By Bretton Love
Even if you’re feeling well and healthy, you shouldn’t ignore any medical tasks you should carry out for your body. You should make time for regular physician visits no matter how you feel – you could get peace of mind for a minor ailment, for instance, or uncover something that needs further investigation.
There’s a vast range of tests you could be subject to, depending on several factors – including age and current or previous illnesses. Here are only some of the tests you may want to consider having, although your family doctor will be best placed to advise which you will need.
You should examine your skin every month at home, says the American Cancer Society. Carefully inspect all your skin and look for any new moles or changes with existing ones – these can be early signs of skin cancer. The American Academy of Dermatology says that, if you have either a family history of skin cancer or have an increased risk for it, then speak to your doctor or dermatology about how often you should be examined.
This type of cancer screening should start from the age of 50, according to the United States Preventive Services Task Force (USPSTF) and is usually carried out at a doctor’s office or hospital. You will have either one of these tests:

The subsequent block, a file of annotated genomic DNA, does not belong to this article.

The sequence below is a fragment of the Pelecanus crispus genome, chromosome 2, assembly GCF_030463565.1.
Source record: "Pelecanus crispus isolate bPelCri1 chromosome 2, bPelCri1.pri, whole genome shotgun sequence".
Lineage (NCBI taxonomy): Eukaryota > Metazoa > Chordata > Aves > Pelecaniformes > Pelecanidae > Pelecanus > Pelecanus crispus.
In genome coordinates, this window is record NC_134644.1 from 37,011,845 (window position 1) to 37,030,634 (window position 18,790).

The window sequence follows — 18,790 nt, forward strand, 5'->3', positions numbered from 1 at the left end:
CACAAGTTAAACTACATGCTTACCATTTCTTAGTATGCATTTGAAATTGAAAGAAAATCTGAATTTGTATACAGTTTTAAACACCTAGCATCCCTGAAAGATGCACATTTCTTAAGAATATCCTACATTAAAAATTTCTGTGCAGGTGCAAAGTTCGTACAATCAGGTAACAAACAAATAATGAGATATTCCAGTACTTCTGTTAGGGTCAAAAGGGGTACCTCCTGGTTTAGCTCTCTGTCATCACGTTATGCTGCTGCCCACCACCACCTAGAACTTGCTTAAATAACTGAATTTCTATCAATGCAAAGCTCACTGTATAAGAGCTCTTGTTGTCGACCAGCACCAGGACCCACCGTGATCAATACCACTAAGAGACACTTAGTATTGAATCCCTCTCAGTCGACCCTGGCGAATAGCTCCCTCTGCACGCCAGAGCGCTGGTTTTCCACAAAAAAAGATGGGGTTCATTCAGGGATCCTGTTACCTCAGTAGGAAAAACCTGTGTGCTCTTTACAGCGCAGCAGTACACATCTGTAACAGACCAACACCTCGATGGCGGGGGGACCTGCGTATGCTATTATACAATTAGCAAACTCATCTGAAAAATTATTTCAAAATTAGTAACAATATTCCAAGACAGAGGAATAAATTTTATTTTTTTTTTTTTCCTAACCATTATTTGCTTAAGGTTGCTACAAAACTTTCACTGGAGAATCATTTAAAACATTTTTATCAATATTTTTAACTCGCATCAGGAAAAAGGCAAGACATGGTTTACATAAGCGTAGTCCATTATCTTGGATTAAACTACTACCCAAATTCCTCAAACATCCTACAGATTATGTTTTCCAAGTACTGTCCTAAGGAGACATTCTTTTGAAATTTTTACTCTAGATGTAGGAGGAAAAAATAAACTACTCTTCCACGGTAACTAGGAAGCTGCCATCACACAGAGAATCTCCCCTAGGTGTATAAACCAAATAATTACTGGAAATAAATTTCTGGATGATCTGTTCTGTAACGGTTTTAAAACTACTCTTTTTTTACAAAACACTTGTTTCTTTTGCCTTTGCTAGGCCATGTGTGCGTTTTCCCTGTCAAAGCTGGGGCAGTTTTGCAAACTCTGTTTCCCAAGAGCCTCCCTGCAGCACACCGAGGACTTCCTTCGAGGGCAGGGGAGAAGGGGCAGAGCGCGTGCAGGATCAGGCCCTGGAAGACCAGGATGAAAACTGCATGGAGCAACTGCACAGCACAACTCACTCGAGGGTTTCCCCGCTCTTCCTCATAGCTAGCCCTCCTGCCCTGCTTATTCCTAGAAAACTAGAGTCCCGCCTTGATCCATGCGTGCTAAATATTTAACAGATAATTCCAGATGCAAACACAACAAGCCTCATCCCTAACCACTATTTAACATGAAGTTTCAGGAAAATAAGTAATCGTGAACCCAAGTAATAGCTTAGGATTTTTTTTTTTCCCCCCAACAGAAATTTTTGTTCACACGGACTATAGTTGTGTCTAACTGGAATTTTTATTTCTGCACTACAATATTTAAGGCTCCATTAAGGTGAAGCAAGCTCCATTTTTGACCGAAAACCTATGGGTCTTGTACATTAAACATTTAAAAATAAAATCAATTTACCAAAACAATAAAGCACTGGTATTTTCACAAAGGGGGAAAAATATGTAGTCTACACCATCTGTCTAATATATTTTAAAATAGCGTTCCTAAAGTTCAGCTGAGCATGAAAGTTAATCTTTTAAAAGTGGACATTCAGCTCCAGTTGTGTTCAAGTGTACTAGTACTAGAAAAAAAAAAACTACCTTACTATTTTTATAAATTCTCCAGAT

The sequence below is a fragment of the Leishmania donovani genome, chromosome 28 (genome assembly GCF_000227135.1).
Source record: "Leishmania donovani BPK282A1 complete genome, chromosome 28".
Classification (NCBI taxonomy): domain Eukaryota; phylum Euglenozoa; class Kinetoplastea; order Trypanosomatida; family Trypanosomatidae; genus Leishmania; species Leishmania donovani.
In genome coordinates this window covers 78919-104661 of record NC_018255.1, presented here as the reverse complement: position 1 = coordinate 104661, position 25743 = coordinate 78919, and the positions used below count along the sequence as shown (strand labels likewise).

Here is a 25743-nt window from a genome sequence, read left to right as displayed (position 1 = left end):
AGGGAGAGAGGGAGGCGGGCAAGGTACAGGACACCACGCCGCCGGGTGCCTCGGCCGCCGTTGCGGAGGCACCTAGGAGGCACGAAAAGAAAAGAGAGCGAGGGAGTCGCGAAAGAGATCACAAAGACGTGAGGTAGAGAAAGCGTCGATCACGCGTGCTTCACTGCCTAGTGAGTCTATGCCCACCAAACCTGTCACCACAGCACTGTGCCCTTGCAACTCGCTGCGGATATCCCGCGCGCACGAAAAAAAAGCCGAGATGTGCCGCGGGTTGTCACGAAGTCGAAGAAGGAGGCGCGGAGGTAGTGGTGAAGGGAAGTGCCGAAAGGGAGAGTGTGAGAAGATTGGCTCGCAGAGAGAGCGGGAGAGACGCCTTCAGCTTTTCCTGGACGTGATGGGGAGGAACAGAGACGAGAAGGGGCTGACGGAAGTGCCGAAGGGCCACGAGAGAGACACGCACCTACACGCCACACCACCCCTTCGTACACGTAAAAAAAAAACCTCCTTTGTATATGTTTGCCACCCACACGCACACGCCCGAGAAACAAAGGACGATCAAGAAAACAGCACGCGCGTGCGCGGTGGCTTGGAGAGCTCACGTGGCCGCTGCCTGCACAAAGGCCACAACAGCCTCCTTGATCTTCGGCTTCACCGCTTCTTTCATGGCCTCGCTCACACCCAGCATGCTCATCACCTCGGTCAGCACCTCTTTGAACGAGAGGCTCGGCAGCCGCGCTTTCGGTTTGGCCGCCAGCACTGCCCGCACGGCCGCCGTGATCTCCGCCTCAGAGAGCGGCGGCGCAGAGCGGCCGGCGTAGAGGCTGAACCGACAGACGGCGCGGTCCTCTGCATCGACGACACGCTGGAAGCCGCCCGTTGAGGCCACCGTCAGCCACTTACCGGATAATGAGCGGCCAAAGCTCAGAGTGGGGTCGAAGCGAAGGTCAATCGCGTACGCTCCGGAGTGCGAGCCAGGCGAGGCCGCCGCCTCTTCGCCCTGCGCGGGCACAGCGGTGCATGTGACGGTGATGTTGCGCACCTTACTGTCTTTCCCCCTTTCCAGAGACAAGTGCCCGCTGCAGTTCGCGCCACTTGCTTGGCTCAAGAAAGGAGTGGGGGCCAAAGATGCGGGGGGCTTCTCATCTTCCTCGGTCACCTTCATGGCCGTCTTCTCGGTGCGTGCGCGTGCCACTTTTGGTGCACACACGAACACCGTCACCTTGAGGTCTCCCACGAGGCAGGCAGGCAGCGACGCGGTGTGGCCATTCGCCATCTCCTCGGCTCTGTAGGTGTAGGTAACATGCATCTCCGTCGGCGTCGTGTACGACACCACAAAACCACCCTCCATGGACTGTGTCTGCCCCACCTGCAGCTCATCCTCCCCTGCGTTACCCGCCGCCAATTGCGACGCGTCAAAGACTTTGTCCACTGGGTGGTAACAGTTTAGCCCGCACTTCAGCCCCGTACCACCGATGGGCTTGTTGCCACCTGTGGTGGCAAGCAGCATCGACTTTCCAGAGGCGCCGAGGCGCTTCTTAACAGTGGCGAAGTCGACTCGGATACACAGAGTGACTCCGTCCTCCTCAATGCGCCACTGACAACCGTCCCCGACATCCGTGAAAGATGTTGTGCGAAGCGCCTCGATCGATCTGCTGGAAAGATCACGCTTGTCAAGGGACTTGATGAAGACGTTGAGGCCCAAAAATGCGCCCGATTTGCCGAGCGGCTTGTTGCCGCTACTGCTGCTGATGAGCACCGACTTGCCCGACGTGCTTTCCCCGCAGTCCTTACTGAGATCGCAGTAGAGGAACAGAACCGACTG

- Sigmoidoscopy: a lighted tube and camera inserted in the anus to examine the lower colon
- Colonoscopy: a long tube used to examine the whole colon
A sigmoidoscopy is repeated every five years and a colonoscopy every 10 years. This is unless you are at a higher risk of colon cancer or a problem is found.
Women should have a Pap smear every three years from the age of 21 to 65. Your doctor will take cells from the cervix using a small brush, and those cells will be examined for changes that might lead to cervical cancer. Patients aged 30 or older can have the test every five years if combined with screening for HPV, an STD that can lead to cervical cancer.
You can also carry out some other STD screenings at home. A home-based gonorrhea test means you can check for this condition in private, and, if positive, you can connect with a physician for treatment.
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Normal blood pressure is less than 120/80mm Hg, according to the American Heart Association (AHA), and you may only need this checked every two years if it is within the normal range. Diagnosing high blood pressure needs two readings taken four hours apart that are greater than 120/80. You may need medication if you have high blood pressure, which can ward off stroke, kidney disease, and heart disease.
If you have a blood pressure that’s higher than 135/80, this may be a symptom of diabetes. You can be tested for this using a fasting plasma glucose (FPG) test, an oral glucose tolerance test (OGTT), or a hemoglobin A1C blood test. Just one test isn’t enough to diagnose diabetes – a second test is required to confirm if your blood glucose is abnormally high.